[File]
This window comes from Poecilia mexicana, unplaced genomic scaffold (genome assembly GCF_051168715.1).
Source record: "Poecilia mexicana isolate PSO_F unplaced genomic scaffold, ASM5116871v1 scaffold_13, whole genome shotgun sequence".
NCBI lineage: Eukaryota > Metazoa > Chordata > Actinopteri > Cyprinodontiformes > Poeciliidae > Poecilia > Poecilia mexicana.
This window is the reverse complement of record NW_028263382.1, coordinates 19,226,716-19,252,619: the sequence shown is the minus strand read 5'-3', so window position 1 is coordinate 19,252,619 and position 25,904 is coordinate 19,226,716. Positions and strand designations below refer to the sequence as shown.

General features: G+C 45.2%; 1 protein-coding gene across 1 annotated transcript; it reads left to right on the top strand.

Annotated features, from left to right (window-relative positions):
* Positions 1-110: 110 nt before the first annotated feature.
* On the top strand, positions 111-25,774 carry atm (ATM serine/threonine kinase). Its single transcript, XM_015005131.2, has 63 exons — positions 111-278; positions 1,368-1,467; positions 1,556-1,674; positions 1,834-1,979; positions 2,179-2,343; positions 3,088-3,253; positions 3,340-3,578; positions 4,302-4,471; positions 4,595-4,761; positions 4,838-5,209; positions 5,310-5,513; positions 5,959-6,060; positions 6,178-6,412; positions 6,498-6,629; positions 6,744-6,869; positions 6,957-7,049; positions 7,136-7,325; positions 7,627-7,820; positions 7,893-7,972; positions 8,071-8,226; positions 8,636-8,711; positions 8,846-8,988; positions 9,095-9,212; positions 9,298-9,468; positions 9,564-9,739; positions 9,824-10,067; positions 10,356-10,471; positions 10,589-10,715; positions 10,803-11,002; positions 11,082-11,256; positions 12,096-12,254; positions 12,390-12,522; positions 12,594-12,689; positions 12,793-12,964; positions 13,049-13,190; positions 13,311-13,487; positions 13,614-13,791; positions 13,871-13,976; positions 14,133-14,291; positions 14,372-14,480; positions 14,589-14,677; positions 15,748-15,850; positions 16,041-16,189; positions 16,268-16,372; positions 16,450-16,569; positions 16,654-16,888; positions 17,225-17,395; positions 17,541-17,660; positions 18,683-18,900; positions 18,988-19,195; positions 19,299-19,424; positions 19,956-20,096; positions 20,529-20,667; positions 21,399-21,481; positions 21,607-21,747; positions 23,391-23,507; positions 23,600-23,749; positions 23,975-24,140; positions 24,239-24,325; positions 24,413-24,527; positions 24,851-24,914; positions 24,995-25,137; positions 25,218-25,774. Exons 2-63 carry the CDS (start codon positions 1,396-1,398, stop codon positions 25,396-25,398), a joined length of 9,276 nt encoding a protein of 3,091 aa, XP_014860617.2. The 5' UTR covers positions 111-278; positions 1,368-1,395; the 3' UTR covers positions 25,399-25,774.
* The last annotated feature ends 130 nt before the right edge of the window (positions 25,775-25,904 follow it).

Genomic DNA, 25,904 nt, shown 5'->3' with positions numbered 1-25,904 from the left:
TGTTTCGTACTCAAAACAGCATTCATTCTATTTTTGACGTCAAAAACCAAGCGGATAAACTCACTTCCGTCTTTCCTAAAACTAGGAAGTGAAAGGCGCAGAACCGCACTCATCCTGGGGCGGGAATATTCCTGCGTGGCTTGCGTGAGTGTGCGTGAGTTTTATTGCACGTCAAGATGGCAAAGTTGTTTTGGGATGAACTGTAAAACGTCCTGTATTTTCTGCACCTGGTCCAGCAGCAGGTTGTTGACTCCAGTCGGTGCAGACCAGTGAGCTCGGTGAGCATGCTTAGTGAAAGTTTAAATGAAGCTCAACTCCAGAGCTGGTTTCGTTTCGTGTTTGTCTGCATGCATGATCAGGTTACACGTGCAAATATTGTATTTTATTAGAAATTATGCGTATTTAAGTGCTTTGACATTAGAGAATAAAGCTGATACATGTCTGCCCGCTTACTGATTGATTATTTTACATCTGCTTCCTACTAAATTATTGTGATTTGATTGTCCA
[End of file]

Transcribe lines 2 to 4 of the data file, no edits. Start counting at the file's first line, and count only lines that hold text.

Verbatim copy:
Source record: "Poecilia mexicana isolate PSO_F unplaced genomic scaffold, ASM5116871v1 scaffold_13, whole genome shotgun sequence".
NCBI lineage: Eukaryota > Metazoa > Chordata > Actinopteri > Cyprinodontiformes > Poeciliidae > Poecilia > Poecilia mexicana.
This window is the reverse complement of record NW_028263382.1, coordinates 19,226,716-19,252,619: the sequence shown is the minus strand read 5'-3', so window position 1 is coordinate 19,252,619 and position 25,904 is coordinate 19,226,716. Positions and strand designations below refer to the sequence as shown.